If someone actively gives up a lifestyle in which they are so engrossed in during the other 11 months of the year, how is that laughable? These “Ramadan Muslims” sacrifice haram choices and actions for the sake of Allah (SWT). At least they recognize the great importance and blessing of this month. At least they are worshipping in some way, even it be in the smallest of ways. In addition to that, what if this was the Ramadan that turned and guided the heart of someone who was on the wrong path in life? Allah (SWT) guides whom He wills. We should never feel as if we have an authority to judge those who are striving to please Allah (SWT). This month is not for judging, it’s for reflection. Reflect upon yourself, reflect on the Quran and apply it to your own life. Do not mock others for worshipping in the blessed month of Ramadan. Surah Al-Hujurat tells us,

“O you who have believed, let not a people ridicule [another] people; perhaps they may be better than them; nor let women ridicule [other] women; perhaps they may be better than them. And do not insult one another and do not call each other by [offensive] nicknames. Wretched is the name of disobedience after [one’s] faith. And whoever does not repent – then it is those who are the wrongdoers.” – Quran, 49:11

We should feel joyful and comfort seeing others practicing and praising Allah (SWT). If “Ramadan Muslims” are such an “issue,” let’s ask ourselves, why? Everyone goes through different circumstances, but what are we, as fellow brothers and sisters in Islam, doing to help? If anything, we should be the ones trying to perfect our manners. We should try to implement and renew the characteristics of the Prophet Muhammad (SAW) into our own lives. If anything, we should help other Muslims see the beauty in Islam, by setting beautiful examples of what it means to truly be a believer. If we can’t do that, then at least we should make sincere dua for those fellow Muslims who are struggling with balancing deen and dunya.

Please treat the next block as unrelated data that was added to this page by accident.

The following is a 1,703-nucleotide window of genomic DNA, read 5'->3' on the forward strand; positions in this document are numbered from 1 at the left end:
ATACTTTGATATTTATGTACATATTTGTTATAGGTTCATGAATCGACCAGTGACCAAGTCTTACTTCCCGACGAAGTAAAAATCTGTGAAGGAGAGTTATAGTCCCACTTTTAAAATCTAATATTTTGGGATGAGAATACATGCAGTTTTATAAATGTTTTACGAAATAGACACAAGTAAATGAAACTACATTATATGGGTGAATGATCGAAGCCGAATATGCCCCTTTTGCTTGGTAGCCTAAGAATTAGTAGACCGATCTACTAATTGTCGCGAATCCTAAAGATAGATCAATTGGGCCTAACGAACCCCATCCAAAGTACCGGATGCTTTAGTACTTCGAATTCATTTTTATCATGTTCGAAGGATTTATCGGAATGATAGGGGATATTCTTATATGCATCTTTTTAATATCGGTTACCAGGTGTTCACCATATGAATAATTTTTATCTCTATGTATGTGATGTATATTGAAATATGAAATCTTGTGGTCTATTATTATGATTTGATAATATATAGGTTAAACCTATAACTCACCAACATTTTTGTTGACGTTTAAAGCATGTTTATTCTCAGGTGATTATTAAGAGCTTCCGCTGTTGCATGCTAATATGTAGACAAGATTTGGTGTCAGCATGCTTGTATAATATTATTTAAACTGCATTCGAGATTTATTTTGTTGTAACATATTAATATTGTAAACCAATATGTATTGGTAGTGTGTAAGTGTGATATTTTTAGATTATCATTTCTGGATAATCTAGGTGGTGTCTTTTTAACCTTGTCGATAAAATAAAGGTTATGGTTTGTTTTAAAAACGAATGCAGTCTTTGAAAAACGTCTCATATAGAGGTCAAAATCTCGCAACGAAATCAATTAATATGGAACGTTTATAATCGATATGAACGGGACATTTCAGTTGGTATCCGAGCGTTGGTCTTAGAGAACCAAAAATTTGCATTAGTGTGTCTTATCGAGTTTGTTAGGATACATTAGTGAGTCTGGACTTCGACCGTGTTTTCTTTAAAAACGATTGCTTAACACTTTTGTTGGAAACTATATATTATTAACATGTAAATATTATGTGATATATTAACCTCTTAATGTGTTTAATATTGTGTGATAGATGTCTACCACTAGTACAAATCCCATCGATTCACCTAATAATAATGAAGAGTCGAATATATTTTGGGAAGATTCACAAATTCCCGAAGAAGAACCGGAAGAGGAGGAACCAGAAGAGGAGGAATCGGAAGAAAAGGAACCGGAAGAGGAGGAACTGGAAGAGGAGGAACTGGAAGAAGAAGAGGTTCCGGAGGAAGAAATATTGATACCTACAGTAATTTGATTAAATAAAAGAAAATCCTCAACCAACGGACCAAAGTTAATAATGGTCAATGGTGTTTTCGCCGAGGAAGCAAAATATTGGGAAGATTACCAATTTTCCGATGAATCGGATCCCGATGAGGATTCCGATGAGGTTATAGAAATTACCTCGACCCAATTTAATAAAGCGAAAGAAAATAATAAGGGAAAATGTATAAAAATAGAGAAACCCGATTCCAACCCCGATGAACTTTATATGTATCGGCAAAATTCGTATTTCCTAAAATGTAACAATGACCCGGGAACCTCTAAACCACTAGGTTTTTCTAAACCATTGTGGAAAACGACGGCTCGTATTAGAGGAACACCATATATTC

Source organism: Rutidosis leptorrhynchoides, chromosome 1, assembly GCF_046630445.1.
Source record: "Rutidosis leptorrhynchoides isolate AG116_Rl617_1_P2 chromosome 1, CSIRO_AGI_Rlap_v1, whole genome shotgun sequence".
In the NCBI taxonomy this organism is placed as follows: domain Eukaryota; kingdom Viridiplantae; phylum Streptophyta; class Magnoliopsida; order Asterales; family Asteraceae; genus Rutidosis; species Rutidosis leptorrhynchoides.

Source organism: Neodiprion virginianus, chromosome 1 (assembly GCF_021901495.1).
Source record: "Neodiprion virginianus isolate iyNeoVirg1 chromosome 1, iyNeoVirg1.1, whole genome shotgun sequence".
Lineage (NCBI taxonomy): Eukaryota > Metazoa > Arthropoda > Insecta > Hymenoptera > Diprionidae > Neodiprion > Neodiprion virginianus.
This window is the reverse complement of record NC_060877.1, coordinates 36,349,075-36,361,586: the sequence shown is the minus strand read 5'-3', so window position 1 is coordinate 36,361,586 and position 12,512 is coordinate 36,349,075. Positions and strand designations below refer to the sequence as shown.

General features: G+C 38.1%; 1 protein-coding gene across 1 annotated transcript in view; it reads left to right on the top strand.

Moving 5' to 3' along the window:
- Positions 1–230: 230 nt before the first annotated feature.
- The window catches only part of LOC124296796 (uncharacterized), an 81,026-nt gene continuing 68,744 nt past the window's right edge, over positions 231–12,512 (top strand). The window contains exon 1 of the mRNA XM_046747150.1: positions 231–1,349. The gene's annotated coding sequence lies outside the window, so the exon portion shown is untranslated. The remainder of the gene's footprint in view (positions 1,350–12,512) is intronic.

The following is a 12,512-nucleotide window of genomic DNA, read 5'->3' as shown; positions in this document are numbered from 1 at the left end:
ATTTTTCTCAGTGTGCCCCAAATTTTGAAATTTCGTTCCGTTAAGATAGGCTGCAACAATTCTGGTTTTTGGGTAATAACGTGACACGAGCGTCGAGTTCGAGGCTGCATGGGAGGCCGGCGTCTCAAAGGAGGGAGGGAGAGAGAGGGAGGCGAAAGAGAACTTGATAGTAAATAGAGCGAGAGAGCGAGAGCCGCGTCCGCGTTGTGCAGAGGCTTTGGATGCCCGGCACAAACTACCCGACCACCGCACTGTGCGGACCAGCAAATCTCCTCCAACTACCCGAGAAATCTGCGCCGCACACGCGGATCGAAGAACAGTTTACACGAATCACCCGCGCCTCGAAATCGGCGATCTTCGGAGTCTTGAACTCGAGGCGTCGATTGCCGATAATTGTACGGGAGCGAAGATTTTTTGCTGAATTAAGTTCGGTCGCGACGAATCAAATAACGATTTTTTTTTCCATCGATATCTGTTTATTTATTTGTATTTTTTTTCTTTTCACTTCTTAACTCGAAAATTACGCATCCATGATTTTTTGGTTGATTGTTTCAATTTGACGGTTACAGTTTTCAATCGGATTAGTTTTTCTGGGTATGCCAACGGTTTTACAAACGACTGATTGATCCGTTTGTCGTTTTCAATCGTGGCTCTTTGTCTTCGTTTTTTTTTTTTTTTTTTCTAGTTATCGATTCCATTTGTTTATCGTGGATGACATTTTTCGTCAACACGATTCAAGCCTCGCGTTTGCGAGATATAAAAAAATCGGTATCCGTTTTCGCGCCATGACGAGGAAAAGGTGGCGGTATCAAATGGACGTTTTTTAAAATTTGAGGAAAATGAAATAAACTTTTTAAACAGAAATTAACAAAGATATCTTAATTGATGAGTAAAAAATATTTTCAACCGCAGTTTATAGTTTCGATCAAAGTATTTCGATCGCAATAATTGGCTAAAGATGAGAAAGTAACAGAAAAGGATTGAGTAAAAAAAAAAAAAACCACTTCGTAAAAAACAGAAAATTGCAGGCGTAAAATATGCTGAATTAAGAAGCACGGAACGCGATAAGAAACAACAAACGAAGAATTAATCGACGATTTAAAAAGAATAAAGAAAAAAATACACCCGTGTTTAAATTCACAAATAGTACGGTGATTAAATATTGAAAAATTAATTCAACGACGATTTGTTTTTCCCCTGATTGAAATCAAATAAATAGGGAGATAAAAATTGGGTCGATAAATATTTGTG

It is understandable that the dunya distracts us all, but that does not make anyone a hopeless case. Everyone gets caught up in life and we sometimes neglect the most important part of our day – our prayers. Then, when Ramadan comes we’re suddenly reminded that we’re Muslim too and start praying five times a day, fasting, and going for Taraweeh. Many of us have been victims of this behavior. I used to get caught up with school and work and would sometimes just skip over my prayers, but then in Ramadan I would pray five times a day and then go back to my old ways when the month was over.

Why neglect your prayers outside of Ramadan? I think a big problem is that people get caught up in this dunya and don’t focus on deen until later in life. I’m looking at you Pakistani folks in particular, as it’s almost a part of our culture to do so. Why is it that we focus more on education and marriage rather than our deen? That’s a reason why some of us become “Ramadan Muslims,” which is sad, but it’s true for a lot of people.

An easy way to break this continuous cycle is to think of each prayer as your last prayer. Not to be morbid, but anything can happen at any given moment and nothing in this life is guaranteed. It’s important to think of each prayer as your last chance to repent and please your Lord. There are three ways that have helped me keep my deen up and aware of my prayers. First, go to the masjid as often as you can, either for Jummah prayer or a weekly lecture. Second, download the Muslim Pro app and turn on the notifications. This way you’ll know exactly what time each prayer is. Try to pray immediately!!! Get up and go pray as soon as you hear the adhan – this will seriously affect you in making all five daily prayers because you won’t put them off or eventually forget about them. Lastly, learn at least one new thing about Islam every day. It can be anything, read a hadith and ponder it’s meaning, read a page of the Quran, read an Islamic story about any prophet, literally anything that you can. Once you find yourself learning about different topics in Islam, your love and devotion for Allah (SWT) can only grow from there, insha’Allah.

Let’s make this Ramadan the best one yet. Let’s not judge one another on how outwardly pious the other is. Instead, let’s reflect on the true meaning of Ramadan and understand other people’s struggles. Let’s find our innate love for this deen and Allah (SWT), while also allowing the best version of us to come about in this month and let it manifest throughout the rest of our lives, insha’Allah.

10 Holy Grail Beauty Products

Hi, I’m Priyanka – a beauty and lifestyle blogger at GlamourAndGiggles, which is all about trying new beauty products and makeup. I have tried tons and tons of products but these are my must haves! Continue reading “10 Holy Grail Beauty Products”